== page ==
As Wall Street embraces the inevitable tide of social media, fiduciary responsibility is taking on new parameters.
In a different kind of security risk as Morgan Stanley Smith Barney is stepping up its social media reach, granting its 17,000 financial advisers partial access to Twitter and LinkedIn over the next several months. The move expands a year-long experiment with 600 employees to test whether social media would be a helpful tool for its employees.
Of the 600 advisers involved in the trial, 40% cited new business through their social media use and of those 240, 60% said those new customers had more than $1m worth of assets. “The big takeaway is that it works,” commented Lauren Boyman, director of digital strategy at Morgan Stanley Smith Barney, to the New York Times.
Employee tweets will be fairly vanilla in order to comply with securities regulations, and those tweeting or posting must draw from a prescribed archive of Twitter messages and submit LinkedIn postings for approval via Socialware software. “It’s a lot harder to approve 140 characters than one might think it would be. Pretty much every tweet has a link to a report or an article or a Web site, and all that has to get read and approved,” said Boyman.
“For all of the criticism that Morgan Stanley has taken around this initiative, I would challenge anyone to show another firm of their size that is taking as aggressive an approach toward making social a strategic part of their business,” said Chad Bockius, CEO of Socialware.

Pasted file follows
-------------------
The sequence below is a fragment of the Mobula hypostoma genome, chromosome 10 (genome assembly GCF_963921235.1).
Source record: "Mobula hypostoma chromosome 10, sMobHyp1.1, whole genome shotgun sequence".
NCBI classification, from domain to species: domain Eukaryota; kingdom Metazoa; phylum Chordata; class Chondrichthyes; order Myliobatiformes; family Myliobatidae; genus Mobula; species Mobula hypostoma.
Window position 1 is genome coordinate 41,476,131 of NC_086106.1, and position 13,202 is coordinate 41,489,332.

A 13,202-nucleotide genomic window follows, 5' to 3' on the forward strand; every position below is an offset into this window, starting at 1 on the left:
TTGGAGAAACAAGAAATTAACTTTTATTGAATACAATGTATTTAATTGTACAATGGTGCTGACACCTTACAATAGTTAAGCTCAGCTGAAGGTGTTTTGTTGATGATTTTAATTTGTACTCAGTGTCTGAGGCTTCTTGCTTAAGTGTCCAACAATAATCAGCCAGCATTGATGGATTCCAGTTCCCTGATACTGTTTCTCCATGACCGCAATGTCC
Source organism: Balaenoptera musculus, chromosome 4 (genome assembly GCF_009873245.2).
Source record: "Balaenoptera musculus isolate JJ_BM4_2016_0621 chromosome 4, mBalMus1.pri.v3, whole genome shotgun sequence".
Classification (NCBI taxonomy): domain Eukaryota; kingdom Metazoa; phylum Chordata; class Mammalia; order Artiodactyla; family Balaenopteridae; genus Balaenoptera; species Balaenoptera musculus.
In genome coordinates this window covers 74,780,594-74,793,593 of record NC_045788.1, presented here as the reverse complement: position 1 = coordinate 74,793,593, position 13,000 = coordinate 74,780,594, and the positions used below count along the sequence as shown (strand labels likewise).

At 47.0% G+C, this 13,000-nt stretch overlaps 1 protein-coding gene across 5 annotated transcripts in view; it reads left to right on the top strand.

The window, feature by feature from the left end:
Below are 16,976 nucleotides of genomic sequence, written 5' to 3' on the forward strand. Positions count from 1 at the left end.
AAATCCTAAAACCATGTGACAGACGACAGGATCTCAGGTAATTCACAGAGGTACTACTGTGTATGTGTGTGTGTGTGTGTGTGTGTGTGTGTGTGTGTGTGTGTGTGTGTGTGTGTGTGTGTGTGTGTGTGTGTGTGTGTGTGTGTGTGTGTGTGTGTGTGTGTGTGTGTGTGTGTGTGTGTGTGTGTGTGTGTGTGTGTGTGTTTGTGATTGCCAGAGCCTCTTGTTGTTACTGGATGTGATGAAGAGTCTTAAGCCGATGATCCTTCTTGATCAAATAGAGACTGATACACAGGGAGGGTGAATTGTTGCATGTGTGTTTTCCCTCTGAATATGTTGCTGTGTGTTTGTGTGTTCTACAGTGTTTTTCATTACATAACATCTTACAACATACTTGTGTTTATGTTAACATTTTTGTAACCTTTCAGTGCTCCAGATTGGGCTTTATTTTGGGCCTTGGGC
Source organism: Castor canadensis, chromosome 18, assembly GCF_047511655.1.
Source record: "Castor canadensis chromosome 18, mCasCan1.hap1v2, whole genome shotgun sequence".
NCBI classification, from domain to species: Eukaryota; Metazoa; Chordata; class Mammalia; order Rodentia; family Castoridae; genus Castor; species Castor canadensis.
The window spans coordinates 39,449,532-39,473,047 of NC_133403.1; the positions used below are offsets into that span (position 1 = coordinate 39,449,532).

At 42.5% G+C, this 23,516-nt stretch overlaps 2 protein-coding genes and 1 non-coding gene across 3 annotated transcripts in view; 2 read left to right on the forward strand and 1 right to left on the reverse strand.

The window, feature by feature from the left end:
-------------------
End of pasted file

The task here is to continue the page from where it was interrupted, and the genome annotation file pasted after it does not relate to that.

“Two years ago social media was kind of the Wild West on Wall Street, there wasn’t a lot of direction from regulators” Boyman told the Financial Times. Since then, the Financial Industry Regulatory Authority has issued guidelines for brokers’ use of social media but the industry in general is moving forward with caution.
The prescribed library of acceptable messages has been criticized by advocates of the essential spontaneity of social media. A trial group of 20 Morgan Stanley Smith Barney advisers will write their own tweets as a test balloon for broader company access. The full roll-out begins next month, coinciding with Morgan Stanley Smith Barney’s final integration of its two broker units begun in 2009.
Despite taking a measured approach to social marketing, Morgan Stanley doesn't want to be percieved as a social media loafer — indeed, the firm wants to be a leader in the Wall Street social media world, along with Goldman Sachs, a regular on Twitter and recently looking to hire a “social media community manager.” The Blackstone Group maintains a Twitter account, while AllianceBernstein also has given their employees access to LinkedIn.